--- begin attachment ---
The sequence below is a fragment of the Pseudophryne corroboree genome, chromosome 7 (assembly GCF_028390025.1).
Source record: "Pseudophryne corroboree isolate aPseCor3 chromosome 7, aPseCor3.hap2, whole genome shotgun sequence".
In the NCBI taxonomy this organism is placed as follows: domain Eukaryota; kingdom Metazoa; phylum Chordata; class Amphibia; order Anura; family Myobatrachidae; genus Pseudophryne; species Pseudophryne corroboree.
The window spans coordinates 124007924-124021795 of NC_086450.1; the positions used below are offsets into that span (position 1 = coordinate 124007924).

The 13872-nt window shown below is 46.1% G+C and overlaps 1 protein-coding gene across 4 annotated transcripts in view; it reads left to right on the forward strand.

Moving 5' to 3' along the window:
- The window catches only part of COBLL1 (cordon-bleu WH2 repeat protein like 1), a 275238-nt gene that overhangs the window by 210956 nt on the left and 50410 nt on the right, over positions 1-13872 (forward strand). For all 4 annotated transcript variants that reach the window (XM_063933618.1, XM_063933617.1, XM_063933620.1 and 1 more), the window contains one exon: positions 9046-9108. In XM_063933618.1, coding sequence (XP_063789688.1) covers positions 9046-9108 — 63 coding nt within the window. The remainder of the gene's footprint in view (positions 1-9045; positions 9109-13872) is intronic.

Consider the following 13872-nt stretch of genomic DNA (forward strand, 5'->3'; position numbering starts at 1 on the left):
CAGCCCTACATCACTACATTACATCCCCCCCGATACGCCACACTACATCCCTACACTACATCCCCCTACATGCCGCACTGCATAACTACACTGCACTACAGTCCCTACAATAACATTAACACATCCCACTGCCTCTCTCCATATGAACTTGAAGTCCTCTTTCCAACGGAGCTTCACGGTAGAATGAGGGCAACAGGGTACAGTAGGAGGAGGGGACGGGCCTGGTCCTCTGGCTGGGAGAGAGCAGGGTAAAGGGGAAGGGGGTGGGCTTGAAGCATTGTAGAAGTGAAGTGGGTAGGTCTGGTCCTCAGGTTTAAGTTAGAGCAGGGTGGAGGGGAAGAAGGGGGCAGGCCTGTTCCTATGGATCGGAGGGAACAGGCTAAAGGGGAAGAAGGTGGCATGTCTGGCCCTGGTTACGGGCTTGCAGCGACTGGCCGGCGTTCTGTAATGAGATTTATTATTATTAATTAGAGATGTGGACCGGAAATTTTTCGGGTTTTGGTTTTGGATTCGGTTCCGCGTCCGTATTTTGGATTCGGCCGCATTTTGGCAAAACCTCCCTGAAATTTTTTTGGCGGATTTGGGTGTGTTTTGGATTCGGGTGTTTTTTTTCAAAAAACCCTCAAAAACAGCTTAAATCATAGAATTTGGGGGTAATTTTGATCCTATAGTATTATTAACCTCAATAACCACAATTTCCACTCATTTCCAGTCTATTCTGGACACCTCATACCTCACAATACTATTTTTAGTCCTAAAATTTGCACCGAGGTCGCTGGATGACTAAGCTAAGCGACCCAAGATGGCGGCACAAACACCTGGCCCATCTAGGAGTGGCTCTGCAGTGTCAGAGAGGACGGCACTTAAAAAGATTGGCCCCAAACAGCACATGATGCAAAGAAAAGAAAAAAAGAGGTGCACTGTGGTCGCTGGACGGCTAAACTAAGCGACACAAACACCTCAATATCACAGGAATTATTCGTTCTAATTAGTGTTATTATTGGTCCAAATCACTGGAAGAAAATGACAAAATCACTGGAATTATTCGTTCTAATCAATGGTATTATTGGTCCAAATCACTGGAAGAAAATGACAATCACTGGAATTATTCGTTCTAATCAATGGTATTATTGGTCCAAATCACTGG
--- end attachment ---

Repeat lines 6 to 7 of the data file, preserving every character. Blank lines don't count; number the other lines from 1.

Moving 5' to 3' along the window:
- The window catches only part of COBLL1 (cordon-bleu WH2 repeat protein like 1), a 275238-nt gene that overhangs the window by 210956 nt on the left and 50410 nt on the right, over positions 1-13872 (forward strand). For all 4 annotated transcript variants that reach the window (XM_063933618.1, XM_063933617.1, XM_063933620.1 and 1 more), the window contains one exon: positions 9046-9108. In XM_063933618.1, coding sequence (XP_063789688.1) covers positions 9046-9108 — 63 coding nt within the window. The remainder of the gene's footprint in view (positions 1-9045; positions 9109-13872) is intronic.